The Patron Saint of Eels

Just finished Greg Day’s first novel The Patron Saint of Eeels (Picador) and really enjoyed it; a kind of fable perhaps, and a bit zen and the art of eel management, but I liked the setting and the natural descriptions most. This from the AGE>>

A sick river becomes a metaphor for development in Gregory Day’s new book.

Gregory Day wasn’t around the night the eels invaded the ditches, but he heard all about it when he got back to his little town on the Great Ocean Road. How these weirdest of water creatures all streamed out of the river into the gullies. How they were practically underfoot. How they made such an unnerving racket thrashing about in the muddy water.

‘My father told me about it,’ says Day. ‘Everyone told me about it. Everyone reverted to talking about eels . . . nobody knew what was going on.’

It was a story to haunt a storyteller and it stayed with Day for several years. Two years ago, he started to write the novel that would become The Patron Saint of Eels, a muddy fable inspired by that freakish night.

‘It was a slushy sound,’ Day writes in his opening chapter, ‘the sound of moving water that you might expect to hear after such a deluge as we’d had, but there was something else about it, an urgency to it, a rhythm of panic about it . . .’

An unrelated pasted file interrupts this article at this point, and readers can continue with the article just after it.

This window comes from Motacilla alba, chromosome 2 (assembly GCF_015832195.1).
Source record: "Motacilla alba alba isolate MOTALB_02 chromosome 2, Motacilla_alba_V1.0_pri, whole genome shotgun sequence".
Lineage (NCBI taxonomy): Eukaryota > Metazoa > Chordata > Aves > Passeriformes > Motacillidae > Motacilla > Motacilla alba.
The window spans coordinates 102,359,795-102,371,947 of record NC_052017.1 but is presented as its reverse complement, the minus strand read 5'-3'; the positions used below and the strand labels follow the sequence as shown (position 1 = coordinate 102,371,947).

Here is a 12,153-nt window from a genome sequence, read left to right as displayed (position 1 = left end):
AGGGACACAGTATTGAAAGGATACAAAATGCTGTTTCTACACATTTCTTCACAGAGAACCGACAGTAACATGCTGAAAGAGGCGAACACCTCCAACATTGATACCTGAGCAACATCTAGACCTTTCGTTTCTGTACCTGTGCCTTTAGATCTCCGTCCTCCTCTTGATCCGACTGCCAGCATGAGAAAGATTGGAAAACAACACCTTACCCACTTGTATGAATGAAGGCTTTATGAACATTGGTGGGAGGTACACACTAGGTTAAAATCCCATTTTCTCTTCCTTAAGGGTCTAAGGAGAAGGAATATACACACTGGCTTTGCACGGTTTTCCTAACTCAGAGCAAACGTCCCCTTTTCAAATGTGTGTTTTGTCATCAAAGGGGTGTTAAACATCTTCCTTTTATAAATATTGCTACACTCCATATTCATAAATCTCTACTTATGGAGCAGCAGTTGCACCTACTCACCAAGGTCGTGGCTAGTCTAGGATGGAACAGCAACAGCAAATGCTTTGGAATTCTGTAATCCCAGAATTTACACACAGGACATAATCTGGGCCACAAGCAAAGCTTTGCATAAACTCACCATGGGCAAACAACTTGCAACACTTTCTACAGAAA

Day says he has always tended to mythologise the stories he’s been told.

‘I am the youngest in my family, I am four years younger than any of the others. I’ve always been fascinated by things that happened before I was born, all those things. It’s a bent in my imagination. (When the eels came out) it was like, OK, the locals can only know so much; they’ve only been here so long. What if someone came along that really knew?’

The Patron Saint of Eels is 39-year-old Day’s first novel, plucked from the slush pile by Picador”

What ails thee, eels? – Books – “What ails thee, eels?


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